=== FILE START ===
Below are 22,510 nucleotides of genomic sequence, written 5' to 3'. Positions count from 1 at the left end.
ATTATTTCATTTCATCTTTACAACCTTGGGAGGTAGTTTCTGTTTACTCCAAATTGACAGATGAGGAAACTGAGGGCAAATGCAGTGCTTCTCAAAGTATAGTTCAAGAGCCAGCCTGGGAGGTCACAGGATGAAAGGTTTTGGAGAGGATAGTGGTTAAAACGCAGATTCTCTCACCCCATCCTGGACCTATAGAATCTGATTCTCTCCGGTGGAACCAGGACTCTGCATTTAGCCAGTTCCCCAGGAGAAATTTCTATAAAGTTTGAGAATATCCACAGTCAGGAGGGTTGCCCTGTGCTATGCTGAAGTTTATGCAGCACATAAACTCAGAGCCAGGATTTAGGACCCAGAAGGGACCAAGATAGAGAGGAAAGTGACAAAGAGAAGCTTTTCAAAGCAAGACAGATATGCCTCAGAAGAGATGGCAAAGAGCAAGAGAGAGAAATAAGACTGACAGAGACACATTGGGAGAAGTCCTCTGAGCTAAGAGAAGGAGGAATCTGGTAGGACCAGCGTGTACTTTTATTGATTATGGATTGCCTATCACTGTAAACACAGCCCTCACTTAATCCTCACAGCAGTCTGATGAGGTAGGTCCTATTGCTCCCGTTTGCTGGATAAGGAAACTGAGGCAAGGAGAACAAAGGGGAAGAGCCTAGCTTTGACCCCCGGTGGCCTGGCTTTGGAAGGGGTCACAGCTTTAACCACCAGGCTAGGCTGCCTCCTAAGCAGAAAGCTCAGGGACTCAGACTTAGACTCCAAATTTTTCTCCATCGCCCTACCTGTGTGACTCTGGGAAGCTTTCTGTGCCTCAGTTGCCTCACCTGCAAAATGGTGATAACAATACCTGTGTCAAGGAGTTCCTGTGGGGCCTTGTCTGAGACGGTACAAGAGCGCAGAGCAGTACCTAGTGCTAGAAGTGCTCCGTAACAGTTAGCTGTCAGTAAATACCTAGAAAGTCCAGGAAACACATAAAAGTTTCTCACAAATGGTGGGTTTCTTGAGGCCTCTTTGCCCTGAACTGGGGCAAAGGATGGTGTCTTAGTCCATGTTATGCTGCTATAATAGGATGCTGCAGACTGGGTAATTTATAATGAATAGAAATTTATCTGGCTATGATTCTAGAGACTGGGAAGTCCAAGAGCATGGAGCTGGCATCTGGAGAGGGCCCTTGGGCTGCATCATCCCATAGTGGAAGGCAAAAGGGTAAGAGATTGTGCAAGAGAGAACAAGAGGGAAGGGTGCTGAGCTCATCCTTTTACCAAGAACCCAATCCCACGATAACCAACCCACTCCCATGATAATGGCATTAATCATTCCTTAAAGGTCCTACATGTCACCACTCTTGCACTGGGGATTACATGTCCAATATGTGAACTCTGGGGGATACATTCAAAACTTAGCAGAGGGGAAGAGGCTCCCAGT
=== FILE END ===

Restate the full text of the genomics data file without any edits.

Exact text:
Below are 22,510 nucleotides of genomic sequence, written 5' to 3'. Positions count from 1 at the left end.
ATTATTTCATTTCATCTTTACAACCTTGGGAGGTAGTTTCTGTTTACTCCAAATTGACAGATGAGGAAACTGAGGGCAAATGCAGTGCTTCTCAAAGTATAGTTCAAGAGCCAGCCTGGGAGGTCACAGGATGAAAGGTTTTGGAGAGGATAGTGGTTAAAACGCAGATTCTCTCACCCCATCCTGGACCTATAGAATCTGATTCTCTCCGGTGGAACCAGGACTCTGCATTTAGCCAGTTCCCCAGGAGAAATTTCTATAAAGTTTGAGAATATCCACAGTCAGGAGGGTTGCCCTGTGCTATGCTGAAGTTTATGCAGCACATAAACTCAGAGCCAGGATTTAGGACCCAGAAGGGACCAAGATAGAGAGGAAAGTGACAAAGAGAAGCTTTTCAAAGCAAGACAGATATGCCTCAGAAGAGATGGCAAAGAGCAAGAGAGAGAAATAAGACTGACAGAGACACATTGGGAGAAGTCCTCTGAGCTAAGAGAAGGAGGAATCTGGTAGGACCAGCGTGTACTTTTATTGATTATGGATTGCCTATCACTGTAAACACAGCCCTCACTTAATCCTCACAGCAGTCTGATGAGGTAGGTCCTATTGCTCCCGTTTGCTGGATAAGGAAACTGAGGCAAGGAGAACAAAGGGGAAGAGCCTAGCTTTGACCCCCGGTGGCCTGGCTTTGGAAGGGGTCACAGCTTTAACCACCAGGCTAGGCTGCCTCCTAAGCAGAAAGCTCAGGGACTCAGACTTAGACTCCAAATTTTTCTCCATCGCCCTACCTGTGTGACTCTGGGAAGCTTTCTGTGCCTCAGTTGCCTCACCTGCAAAATGGTGATAACAATACCTGTGTCAAGGAGTTCCTGTGGGGCCTTGTCTGAGACGGTACAAGAGCGCAGAGCAGTACCTAGTGCTAGAAGTGCTCCGTAACAGTTAGCTGTCAGTAAATACCTAGAAAGTCCAGGAAACACATAAAAGTTTCTCACAAATGGTGGGTTTCTTGAGGCCTCTTTGCCCTGAACTGGGGCAAAGGATGGTGTCTTAGTCCATGTTATGCTGCTATAATAGGATGCTGCAGACTGGGTAATTTATAATGAATAGAAATTTATCTGGCTATGATTCTAGAGACTGGGAAGTCCAAGAGCATGGAGCTGGCATCTGGAGAGGGCCCTTGGGCTGCATCATCCCATAGTGGAAGGCAAAAGGGTAAGAGATTGTGCAAGAGAGAACAAGAGGGAAGGGTGCTGAGCTCATCCTTTTACCAAGAACCCAATCCCACGATAACCAACCCACTCCCATGATAATGGCATTAATCATTCCTTAAAGGTCCTACATGTCACCACTCTTGCACTGGGGATTACATGTCCAATATGTGAACTCTGGGGGATACATTCAAAACTTAGCAGAGGGGAAGAGGCTCCCAGT